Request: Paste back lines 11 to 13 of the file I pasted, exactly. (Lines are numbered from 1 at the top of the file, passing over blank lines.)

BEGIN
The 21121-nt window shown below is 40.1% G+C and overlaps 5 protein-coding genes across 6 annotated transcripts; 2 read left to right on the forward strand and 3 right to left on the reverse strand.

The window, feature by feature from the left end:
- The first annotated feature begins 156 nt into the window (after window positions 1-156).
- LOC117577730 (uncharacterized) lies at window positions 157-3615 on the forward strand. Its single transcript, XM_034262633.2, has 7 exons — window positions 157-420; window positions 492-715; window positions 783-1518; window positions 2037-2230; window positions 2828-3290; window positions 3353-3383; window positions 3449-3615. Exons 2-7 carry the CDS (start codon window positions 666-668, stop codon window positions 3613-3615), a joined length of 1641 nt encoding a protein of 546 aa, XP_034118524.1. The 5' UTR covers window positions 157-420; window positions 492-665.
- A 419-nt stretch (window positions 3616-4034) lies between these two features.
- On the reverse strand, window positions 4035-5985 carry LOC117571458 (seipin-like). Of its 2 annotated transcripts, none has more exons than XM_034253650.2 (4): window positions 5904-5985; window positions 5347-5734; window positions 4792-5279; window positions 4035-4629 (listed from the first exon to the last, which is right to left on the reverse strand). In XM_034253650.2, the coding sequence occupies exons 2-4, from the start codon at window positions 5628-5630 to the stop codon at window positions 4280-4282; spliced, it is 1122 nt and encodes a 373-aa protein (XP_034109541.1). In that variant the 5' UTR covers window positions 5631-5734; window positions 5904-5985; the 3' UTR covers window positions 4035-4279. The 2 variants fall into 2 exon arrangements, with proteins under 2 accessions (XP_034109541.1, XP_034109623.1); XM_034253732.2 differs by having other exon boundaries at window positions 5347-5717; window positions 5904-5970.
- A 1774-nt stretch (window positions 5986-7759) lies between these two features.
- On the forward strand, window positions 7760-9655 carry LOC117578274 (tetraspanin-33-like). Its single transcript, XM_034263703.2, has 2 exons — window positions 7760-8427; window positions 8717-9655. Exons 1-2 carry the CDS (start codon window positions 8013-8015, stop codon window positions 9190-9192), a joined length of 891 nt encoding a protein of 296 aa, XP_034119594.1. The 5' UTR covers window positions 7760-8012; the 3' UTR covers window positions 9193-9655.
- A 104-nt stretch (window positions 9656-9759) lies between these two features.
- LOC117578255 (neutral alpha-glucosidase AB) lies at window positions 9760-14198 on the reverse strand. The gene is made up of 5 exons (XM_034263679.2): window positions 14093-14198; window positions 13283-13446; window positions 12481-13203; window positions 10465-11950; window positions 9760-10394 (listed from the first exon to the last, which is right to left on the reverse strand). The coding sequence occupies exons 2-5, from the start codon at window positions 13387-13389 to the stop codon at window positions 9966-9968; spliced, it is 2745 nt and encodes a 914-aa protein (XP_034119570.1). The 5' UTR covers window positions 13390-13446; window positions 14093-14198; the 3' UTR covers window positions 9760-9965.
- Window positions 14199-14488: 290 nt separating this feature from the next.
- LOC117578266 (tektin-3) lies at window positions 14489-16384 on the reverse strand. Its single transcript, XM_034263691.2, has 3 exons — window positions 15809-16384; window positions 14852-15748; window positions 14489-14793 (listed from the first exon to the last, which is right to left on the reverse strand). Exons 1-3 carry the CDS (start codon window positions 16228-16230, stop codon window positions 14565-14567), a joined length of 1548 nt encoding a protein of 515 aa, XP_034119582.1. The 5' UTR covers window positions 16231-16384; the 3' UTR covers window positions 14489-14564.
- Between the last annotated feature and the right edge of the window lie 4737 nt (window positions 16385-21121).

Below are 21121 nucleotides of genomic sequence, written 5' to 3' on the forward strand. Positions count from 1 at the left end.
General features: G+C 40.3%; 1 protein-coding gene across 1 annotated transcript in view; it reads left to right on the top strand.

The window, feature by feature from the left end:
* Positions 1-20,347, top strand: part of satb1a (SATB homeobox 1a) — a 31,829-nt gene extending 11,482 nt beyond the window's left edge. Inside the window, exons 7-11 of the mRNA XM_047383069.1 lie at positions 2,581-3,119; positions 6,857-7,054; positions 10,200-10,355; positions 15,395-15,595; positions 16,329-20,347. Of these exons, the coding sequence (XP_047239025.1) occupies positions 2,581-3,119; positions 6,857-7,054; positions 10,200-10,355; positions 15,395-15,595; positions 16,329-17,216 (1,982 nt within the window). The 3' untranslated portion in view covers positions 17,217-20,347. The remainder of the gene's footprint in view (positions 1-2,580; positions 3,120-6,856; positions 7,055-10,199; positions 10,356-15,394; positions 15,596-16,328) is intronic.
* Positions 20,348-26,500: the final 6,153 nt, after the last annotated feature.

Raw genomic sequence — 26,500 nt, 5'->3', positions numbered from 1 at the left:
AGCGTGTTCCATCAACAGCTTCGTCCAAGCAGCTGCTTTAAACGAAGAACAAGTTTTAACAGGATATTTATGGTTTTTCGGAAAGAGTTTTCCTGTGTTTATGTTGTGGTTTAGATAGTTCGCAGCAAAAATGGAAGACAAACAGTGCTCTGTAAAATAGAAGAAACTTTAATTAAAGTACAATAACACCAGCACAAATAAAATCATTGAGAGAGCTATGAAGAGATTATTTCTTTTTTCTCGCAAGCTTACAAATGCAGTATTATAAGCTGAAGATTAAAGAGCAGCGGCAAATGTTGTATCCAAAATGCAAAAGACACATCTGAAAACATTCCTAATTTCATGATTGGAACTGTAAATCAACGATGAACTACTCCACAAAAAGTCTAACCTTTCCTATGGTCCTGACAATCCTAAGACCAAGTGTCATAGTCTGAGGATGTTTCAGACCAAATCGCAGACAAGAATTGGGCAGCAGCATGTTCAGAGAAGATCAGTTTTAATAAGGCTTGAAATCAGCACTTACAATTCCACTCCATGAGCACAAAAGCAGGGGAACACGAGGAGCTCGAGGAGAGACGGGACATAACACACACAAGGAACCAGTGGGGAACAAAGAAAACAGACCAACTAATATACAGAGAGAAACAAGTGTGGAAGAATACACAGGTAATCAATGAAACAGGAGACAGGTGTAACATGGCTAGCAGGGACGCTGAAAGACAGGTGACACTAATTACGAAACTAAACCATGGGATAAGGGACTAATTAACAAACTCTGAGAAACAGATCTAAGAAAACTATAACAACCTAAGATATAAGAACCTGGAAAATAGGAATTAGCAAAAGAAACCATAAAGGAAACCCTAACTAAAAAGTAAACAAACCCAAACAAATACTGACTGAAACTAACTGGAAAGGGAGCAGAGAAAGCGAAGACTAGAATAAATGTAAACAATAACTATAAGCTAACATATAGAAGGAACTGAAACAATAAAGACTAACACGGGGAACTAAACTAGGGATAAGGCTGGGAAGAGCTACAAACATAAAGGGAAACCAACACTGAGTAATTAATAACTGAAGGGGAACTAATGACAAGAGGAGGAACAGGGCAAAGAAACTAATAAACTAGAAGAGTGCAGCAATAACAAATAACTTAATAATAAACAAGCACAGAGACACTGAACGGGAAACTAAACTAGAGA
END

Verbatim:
- Window positions 14199-14488: 290 nt separating this feature from the next.
- LOC117578266 (tektin-3) lies at window positions 14489-16384 on the reverse strand. Its single transcript, XM_034263691.2, has 3 exons — window positions 15809-16384; window positions 14852-15748; window positions 14489-14793 (listed from the first exon to the last, which is right to left on the reverse strand). Exons 1-3 carry the CDS (start codon window positions 16228-16230, stop codon window positions 14565-14567), a joined length of 1548 nt encoding a protein of 515 aa, XP_034119582.1. The 5' UTR covers window positions 16231-16384; the 3' UTR covers window positions 14489-14564.
- Between the last annotated feature and the right edge of the window lie 4737 nt (window positions 16385-21121).